Scouting Connor Harris

Last week, the Jets confirmed that they had signed Lindenwood linebacker Connor Harris to an undrafted free agent contract after the 2017 NFL Draft.

The 23-year old Harris is 5'11" and 242 pounds and is the NCAA's all-time leading tackler. He was the Cliff Harris small college defensive player of the year award winner in 2016.


Kansas was the only division one school to offer Harris a scholarship out of high school, but he had already committed to Lindenwood.

He was a starter for the next five years and was consistently productive at the linebacker position, while also contributing as a wildcat quarterback and even as a punter and placekicker.

Harris red-shirted in 2013 after suffering a season-ending shoulder injury in the third game but otherwise started every game and ended up with 633 tackles, six interceptions and 8.5 sacks.

Let's move onto some more in-depth analysis of what Harris brings to the table, based on in-depth research and film study.


When we broke down Dylan Donahue, we discussed in detail the concerns over his short arms. Harris is in exactly the same boat. Some reports suggested he had 28.75" arms which would be shorter than every defensive player measured at the combine since 1999 other than Brandon Magee, who was a reserve/special teamer for a couple of years and then was out of the league.

However, Harris' arms actually measured at just over 30" at the scouting combine. That's still really short, but it's slightly longer than the same measurement for Chris Borland, who saw some recent success with the 49ers. In fact, Harris' listed height and weight are identical to one of the best undersized linebackers of all-time - former Dolphin Zach Thomas.

Even so, it's going to dramatically affect his range and, more importantly, how easy it is for him to get off blocks.

Otherwise, Harris posted average numbers pretty much across the board, other than in the bench press. That's surprising because he has a strong physique and short arms are usually an asset in that discipline.


Harris was a three-down linebacker in college, constantly lining up at the MIKE. He played the same role at the senior bowl.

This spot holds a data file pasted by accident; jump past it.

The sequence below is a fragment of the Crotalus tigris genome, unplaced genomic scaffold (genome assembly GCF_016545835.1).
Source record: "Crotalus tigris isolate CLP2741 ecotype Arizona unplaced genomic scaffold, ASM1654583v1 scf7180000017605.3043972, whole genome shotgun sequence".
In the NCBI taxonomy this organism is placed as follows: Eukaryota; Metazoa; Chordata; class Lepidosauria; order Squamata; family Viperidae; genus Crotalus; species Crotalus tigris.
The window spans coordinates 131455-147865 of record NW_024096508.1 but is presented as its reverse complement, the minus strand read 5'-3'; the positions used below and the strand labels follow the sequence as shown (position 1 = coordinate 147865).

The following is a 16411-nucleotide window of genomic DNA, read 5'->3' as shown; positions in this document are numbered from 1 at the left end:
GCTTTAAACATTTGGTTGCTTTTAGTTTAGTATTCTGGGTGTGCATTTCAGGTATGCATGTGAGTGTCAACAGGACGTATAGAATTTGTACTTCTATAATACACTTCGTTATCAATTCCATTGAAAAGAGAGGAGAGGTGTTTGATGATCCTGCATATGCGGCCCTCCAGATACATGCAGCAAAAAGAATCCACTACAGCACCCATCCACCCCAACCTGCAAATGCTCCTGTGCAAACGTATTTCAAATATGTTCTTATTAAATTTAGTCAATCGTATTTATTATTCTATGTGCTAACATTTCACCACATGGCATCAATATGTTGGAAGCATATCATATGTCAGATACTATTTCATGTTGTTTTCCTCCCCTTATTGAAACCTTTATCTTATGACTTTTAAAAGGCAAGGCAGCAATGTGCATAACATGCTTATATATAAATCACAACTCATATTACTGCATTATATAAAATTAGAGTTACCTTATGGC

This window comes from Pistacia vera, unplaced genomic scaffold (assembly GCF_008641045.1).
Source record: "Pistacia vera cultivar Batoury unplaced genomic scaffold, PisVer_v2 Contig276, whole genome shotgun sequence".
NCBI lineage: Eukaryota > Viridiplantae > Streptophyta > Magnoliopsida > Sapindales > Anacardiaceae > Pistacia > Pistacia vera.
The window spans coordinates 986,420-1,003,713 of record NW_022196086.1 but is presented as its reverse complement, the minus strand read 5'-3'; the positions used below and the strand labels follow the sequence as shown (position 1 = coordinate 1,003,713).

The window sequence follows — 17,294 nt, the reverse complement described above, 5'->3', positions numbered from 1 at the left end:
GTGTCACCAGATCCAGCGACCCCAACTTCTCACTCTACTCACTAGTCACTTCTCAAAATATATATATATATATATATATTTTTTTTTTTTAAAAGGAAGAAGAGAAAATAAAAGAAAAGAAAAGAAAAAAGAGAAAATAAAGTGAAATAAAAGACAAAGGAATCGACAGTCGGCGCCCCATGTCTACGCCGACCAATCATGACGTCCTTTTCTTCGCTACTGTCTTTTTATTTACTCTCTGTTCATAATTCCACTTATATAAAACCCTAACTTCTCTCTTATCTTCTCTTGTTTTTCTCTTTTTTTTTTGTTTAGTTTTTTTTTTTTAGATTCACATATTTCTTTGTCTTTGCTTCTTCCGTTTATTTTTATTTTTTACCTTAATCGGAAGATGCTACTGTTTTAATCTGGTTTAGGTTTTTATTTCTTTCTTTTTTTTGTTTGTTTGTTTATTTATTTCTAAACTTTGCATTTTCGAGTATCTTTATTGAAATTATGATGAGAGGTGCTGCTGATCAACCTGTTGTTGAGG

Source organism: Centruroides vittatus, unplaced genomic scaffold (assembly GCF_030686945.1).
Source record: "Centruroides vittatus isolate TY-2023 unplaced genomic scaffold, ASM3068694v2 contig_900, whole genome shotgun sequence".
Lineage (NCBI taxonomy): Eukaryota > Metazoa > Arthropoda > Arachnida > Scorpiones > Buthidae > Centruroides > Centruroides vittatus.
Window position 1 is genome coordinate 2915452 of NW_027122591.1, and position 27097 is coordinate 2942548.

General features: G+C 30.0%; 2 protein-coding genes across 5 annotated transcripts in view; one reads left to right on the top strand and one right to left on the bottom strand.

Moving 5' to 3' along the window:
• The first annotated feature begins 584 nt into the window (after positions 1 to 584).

Perhaps more interesting is how he was used on read option packages and for emergency kicking duties. For his career, Harris rushed for 328 yards and seven touchdowns on 50 carries. Although much of that was short yardage work, he broke two runs of longer than 60 yards. In one 2014 game, they used him in that role consistently and he ran for 188 yards and four scores.

Harris was asked to work out as a fullback at the Chiefs local pro day and was apparently told by the coaches that they couldn't tell that wasn't his natural position.

Making reads/instincts

Harris is considered to have natural instincts and is regarded as a film junkie. He noticeably makes his read and explodes to the football, as well as having a knack for filling lanes or keeping himself clean while the play develops.

Here's a great example of Harris (#16) reading the end-around immediately, avoiding a blocker and staying in front of the play the whole time. As it happens, they made the play before he got there anyway, although he almost came up with the fumble recovery:


This may seem obvious, given his unmatched production levels, but Harris is constantly around the football. It's crucial for him to make the right read though, because where he doesn't he's liable to get stuck on a block.

He's just a beat late to react to this pitch play, but it's enough that he's easily driven off at the second level:


These instincts no doubt helped him when he was employed in those read option packages. However, here's a read option play where he misreads the fake hand-off and gets caught inside on 4th and short:



Harris shows good range in pursuit and can get out to the sideline on passes into the flat.

Moreover, his effort in pursuit is relentless. He'll chase down lost causes and won't give up on a chance to make a tackle.

When chasing plays down he takes good angles and avoids traffic well. He just has to be careful not to get stuck on an initial block.

Harris perhaps doesn't attack the line of scrimmage and make impact plays behind the line that often. For his career, he had 34 tackles for loss which is only about 5% of his total tackles. The most he had in one year was 12.5 tackles for loss (which included 4.5 sacks). By comparison, Zach Cunningham of Vanderbilt had 16.5 last year against much better competition.


"Tackling's my thing," Harris told assembled media last week. The numbers back this up, as he's the only college football player in any division to surpass 600 career tackles. He had five games with over 20 and averaged 13.5 per game.

Harris seems to be a secure tackler as he usually wraps his man up with good technique and drives through him.

On the basis of what film is available, it's extremely rare for Harris to miss a tackle, although he may at times be blocked out of a play or beaten to the edge.

On this play he is blocked by a lead-blocking fullback who drives him backwards and prevents him from being able to disengage to make an attempt to tackle: